8. Prisoners’ Law

How would you stay safe in prison? You might hope that prison officials would guarantee your safety. It’s certainly their job to do so, and many men and women work very hard to do just that. The formal procedures, surveillance, and architecture of the prison provide some security. The same bars that would keep you locked in your cell at night would also keep out predatory prisoners. Nevertheless, across every period of prison life that we know about, we consistently find that officials provide only some – and sometimes very little – of the safety that prisoners crave. In fact, prisoners have developed a legal system of their own to order the society of captives.

There are three reasons why prisoners don’t rely only on prison officials to do so. The first is that many prisoners feel physically unsafe. This is, perhaps, understandable. How would you feel living every hour of the day surrounded by rapists and murderers? On the margin, you would likely wish to spend some time and energy to make yourself less likely to be the victim of theft or violence from other prisoners.

Second, the nature of California prisons is that there are many resources that are held in common. The pull-up bars, tables and benches, handball courts, and basketball courts are freely open to all prisoners, at least officially. In reality, however, there is far more demand to use these resources than there is available supply. One prisoner explains the problem, noting “Somebody wanna control this basketball court or that basketball court. Or this weight bench or that weight bench. CO [The correctional officer] has nothing to do with that. That’s amongst the inmates, the convicts. Sometimes you can maybe talk it out, get it settled without the violence. Sometimes you have to bring the violence.” One prisoner associated with a Northern Hispanic gang explains “If a new yard opens up, you’re going to fight for that handball court, your going to fight for some tables…If you ain’t a Northerner and you come into that areas, you’re going to get stabbed.” Whether by words or action, prisoners must find ways to ration these scarce resources.

Finally, prisoners cannot rely on officials to regulate the underground economy. Some prisoners desire to have alcohol, tobacco, drugs, cell phones and other prohibited items. The illicit nature of these exchanges means that they can’t rely on official legal institutions to enforce property rights and to adjudicate and resolve commercial disputes. As one Brazilian prisoner laments, “if I sell a rock of crack and the guy doesn’t cough up, I got no judge to complain to or promissory note to claim.” Prisoners have to come up with ways to overcome these problems.

For all these three reasons, in nearly any prison that scholars have studied, we find that prisoners create parallel, informal legal institutions.
The hidden nature of this legal regime makes it difficult to study, and it also operates differently in different times and places. To get a glimpse inside this underworld, I rely on reports from a wide range of sources, including former prisoners, scholars of prison life, journalistic accounts, and a wide range of other documents and sources used in my book. These varied sources allow me to get inside this mysterious, and sometimes dangerous, world to understand who makes law for the outlaws.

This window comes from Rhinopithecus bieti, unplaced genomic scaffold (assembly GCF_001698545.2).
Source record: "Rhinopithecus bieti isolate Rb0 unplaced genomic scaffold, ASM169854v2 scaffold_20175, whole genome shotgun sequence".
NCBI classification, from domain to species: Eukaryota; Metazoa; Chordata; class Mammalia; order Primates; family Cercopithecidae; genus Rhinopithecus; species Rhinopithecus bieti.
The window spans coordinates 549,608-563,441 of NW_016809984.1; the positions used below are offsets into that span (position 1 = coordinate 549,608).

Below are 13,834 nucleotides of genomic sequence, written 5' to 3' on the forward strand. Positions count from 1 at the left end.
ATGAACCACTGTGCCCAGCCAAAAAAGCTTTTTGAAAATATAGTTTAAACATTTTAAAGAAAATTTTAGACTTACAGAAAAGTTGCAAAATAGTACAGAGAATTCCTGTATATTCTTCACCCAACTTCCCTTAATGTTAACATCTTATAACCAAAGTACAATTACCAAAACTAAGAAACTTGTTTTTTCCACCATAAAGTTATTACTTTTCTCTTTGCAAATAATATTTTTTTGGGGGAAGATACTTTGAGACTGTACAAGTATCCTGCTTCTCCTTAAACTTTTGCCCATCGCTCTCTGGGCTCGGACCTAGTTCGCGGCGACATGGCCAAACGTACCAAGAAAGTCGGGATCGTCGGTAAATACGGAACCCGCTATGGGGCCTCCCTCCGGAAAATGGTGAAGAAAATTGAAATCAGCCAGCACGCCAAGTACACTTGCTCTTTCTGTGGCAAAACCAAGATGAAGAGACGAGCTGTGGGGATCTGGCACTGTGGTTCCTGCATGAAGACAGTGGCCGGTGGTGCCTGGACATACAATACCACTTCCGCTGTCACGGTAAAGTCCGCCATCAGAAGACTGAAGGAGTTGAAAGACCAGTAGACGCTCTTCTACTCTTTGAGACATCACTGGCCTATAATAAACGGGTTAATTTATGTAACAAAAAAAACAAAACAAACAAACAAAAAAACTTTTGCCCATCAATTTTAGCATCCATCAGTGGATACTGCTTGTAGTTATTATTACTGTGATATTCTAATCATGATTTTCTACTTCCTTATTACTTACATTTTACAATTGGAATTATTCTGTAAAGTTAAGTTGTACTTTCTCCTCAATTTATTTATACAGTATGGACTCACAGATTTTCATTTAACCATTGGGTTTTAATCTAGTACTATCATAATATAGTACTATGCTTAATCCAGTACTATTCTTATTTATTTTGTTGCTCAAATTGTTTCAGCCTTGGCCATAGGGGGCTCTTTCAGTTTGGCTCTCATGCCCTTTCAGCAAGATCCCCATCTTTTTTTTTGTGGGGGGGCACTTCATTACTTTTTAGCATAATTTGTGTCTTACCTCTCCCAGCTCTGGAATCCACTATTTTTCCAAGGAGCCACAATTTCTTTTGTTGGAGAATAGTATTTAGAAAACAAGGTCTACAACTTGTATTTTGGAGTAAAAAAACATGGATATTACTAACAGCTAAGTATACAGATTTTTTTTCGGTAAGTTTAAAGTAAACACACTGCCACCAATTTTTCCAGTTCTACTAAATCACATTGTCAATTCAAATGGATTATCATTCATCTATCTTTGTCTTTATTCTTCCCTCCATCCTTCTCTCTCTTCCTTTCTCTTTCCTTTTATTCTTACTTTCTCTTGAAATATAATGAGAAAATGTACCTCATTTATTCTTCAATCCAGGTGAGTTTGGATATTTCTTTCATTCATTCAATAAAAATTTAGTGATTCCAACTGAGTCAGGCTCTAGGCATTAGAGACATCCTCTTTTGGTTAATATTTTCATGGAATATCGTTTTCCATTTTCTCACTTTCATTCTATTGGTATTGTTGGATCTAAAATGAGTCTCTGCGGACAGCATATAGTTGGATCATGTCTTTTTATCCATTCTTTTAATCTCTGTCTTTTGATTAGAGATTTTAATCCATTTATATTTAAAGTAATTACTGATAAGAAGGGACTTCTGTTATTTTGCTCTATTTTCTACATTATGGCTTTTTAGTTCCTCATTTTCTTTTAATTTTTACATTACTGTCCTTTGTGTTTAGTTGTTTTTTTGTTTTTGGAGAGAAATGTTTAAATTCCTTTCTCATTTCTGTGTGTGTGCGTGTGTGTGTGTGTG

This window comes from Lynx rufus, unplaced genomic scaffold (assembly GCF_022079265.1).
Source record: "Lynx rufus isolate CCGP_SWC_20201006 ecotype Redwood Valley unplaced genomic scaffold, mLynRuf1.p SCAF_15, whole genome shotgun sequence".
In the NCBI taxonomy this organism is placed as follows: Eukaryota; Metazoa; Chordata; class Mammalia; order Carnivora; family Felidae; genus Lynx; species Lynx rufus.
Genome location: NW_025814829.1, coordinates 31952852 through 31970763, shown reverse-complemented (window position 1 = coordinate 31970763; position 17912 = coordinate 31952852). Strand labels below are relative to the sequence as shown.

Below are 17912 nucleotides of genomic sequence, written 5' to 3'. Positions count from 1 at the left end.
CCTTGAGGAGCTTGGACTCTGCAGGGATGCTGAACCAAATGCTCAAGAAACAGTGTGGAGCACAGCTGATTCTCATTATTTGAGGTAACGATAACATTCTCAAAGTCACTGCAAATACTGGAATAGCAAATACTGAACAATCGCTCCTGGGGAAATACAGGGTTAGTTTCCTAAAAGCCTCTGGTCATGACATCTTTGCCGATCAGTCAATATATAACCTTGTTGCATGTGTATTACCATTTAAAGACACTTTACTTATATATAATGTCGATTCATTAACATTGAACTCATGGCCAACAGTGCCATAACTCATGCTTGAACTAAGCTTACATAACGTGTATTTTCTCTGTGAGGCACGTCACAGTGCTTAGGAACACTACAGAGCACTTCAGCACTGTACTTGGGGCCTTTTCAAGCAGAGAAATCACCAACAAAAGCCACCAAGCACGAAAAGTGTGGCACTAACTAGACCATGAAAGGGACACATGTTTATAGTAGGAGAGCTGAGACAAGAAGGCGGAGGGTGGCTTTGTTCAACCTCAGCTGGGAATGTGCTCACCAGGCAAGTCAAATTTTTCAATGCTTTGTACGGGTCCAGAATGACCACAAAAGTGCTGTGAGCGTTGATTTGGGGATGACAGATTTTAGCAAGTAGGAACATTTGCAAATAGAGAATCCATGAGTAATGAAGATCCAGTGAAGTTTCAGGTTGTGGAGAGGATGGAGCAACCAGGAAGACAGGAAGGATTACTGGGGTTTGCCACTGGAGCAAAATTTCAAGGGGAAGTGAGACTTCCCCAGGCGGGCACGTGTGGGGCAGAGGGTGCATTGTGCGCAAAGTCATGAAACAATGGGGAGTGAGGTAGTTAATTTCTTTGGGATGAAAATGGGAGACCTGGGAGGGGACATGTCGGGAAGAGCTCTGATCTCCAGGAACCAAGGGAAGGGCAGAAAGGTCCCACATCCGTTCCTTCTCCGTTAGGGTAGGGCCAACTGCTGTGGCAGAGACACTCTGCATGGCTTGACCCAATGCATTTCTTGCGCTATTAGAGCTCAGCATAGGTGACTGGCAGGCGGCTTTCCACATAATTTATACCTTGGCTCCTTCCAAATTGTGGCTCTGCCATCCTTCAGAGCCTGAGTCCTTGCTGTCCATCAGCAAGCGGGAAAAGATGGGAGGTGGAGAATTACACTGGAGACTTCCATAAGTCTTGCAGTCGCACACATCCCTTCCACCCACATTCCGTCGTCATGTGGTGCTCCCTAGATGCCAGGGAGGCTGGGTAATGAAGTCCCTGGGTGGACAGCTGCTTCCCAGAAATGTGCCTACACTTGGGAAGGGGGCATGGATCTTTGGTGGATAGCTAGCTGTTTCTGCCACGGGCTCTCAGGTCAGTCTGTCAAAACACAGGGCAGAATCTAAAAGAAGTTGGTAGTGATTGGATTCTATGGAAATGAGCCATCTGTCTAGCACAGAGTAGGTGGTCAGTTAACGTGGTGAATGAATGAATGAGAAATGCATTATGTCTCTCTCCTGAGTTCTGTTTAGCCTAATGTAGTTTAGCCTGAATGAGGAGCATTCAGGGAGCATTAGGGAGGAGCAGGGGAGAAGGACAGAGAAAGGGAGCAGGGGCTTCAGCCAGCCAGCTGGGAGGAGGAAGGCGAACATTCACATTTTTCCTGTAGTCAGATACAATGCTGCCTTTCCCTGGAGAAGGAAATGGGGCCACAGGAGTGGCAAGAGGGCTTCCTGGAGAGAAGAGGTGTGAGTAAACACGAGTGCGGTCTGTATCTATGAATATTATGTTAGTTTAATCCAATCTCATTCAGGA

The Prisoners’ Code

In California prior to the 1960s, the prisoners relied on a decentralized system known as the Prisoners’ Code, or simply the Code. The code contained the accepted norms of behavior for interacting with other prisoners. Some of its key tenets were: 

  • Never rat on another convict
  • Don’t be nosy
  • Don’t gossip
  • Don’t lie
  • Don’t steal
  • Pay your debts
  • Don’t be weak
  • Don’t whine

Those prisoners who adhered to these norms were known as “convicts” – prisoners in good standing. Those prisoners who consistently violated these norms, by contrast, were known as mere “inmates.”

Convicts esteemed those prisoners who abided by the code in interactions with other convicts. This was partly because of the fact that it encouraged behavior that did not cause conflict. Violating the code – by stealing from, lying to, and gossiping about other people – was likely to cause trouble. To the extent that a convict followed these norms, he would have the respect of his fellow convicts. Their respect meant that he was less likely to be the victim of violence.

By contrast, an inmate who regularly violated the code would not have the support or mutual aid provided by others. Because of his isolation and low status, it was more likely that other prisoners would victimize him.

A deviant prisoner was subject to a range of possible punishments. Gossip and ostracism provided a relatively light, but important, penalty. Gossip and ostracism signal to other prisoners about who can be assaulted without repercussions. It tells predators which prisoners have no friends. Violators of the code might also be beaten, stabbed, or killed.

These enforcements were not centrally directed. It was up to individual convicts to follow the Code, to choose to enforce deviations from the Code, and to choose to enforce the meta-norm of other convicts enforcing the Code.

The Code was not a written document that was distributed to new prisoners. It was not formally discussed and agreed upon. There was no central body in charge of monitoring and enforcing the code. It was an emergent legal system that was entirely decentralized. There was little organization, no clearly delineated and permanent groups, and no outstanding leaders among the prisoners.

The Code was a guide for how to treat other convicts, so preying on mere inmates was not typically seen to be a violation of the Code. Similar to Romani Law, convicts could prey on outsiders without the same ramifications that would arise if they did so against insiders. Related to this, at the heart of this system, it was the individual’s actions and standing that mattered. Each man, for better or worse, was judged on his merits.